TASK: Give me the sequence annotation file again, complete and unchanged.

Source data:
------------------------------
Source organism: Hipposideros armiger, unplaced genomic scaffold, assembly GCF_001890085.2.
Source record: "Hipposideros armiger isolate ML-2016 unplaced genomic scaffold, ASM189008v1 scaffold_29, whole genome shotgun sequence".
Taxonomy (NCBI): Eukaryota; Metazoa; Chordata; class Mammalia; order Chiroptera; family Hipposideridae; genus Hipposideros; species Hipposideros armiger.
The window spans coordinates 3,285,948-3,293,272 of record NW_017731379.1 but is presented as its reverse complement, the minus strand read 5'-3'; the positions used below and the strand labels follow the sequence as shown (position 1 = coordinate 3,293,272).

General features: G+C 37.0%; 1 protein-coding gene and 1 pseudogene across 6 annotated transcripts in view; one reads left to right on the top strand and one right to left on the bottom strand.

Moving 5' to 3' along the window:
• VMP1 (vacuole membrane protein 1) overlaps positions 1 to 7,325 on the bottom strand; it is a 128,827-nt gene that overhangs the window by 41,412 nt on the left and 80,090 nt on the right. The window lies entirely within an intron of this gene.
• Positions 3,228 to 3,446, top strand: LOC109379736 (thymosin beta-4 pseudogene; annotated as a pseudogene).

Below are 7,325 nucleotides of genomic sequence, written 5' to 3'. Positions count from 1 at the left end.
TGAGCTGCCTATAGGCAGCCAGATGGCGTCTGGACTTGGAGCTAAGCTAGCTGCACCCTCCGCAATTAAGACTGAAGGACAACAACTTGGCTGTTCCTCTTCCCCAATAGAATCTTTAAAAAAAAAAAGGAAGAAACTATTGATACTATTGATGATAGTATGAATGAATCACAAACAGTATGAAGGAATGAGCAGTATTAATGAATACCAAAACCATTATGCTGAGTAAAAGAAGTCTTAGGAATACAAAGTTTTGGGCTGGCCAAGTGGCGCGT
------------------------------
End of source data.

Source organism: Hipposideros armiger, unplaced genomic scaffold, assembly GCF_001890085.2.
Source record: "Hipposideros armiger isolate ML-2016 unplaced genomic scaffold, ASM189008v1 scaffold_29, whole genome shotgun sequence".
Taxonomy (NCBI): Eukaryota; Metazoa; Chordata; class Mammalia; order Chiroptera; family Hipposideridae; genus Hipposideros; species Hipposideros armiger.
The window spans coordinates 3,285,948-3,293,272 of record NW_017731379.1 but is presented as its reverse complement, the minus strand read 5'-3'; the positions used below and the strand labels follow the sequence as shown (position 1 = coordinate 3,293,272).

General features: G+C 37.0%; 1 protein-coding gene and 1 pseudogene across 6 annotated transcripts in view; one reads left to right on the top strand and one right to left on the bottom strand.

Moving 5' to 3' along the window:
• VMP1 (vacuole membrane protein 1) overlaps positions 1 to 7,325 on the bottom strand; it is a 128,827-nt gene that overhangs the window by 41,412 nt on the left and 80,090 nt on the right. The window lies entirely within an intron of this gene.
• Positions 3,228 to 3,446, top strand: LOC109379736 (thymosin beta-4 pseudogene; annotated as a pseudogene).

Below are 7,325 nucleotides of genomic sequence, written 5' to 3'. Positions count from 1 at the left end.
TGAGCTGCCTATAGGCAGCCAGATGGCGTCTGGACTTGGAGCTAAGCTAGCTGCACCCTCCGCAATTAAGACTGAAGGACAACAACTTGGCTGTTCCTCTTCCCCAATAGAATCTTTAAAAAAAAAAAGGAAGAAACTATTGATACTATTGATGATAGTATGAATGAATCACAAACAGTATGAAGGAATGAGCAGTATTAATGAATACCAAAACCATTATGCTGAGTAAAAGAAGTCTTAGGAATACAAAGTTTTGGGCTGGCCAAGTGGCGCGT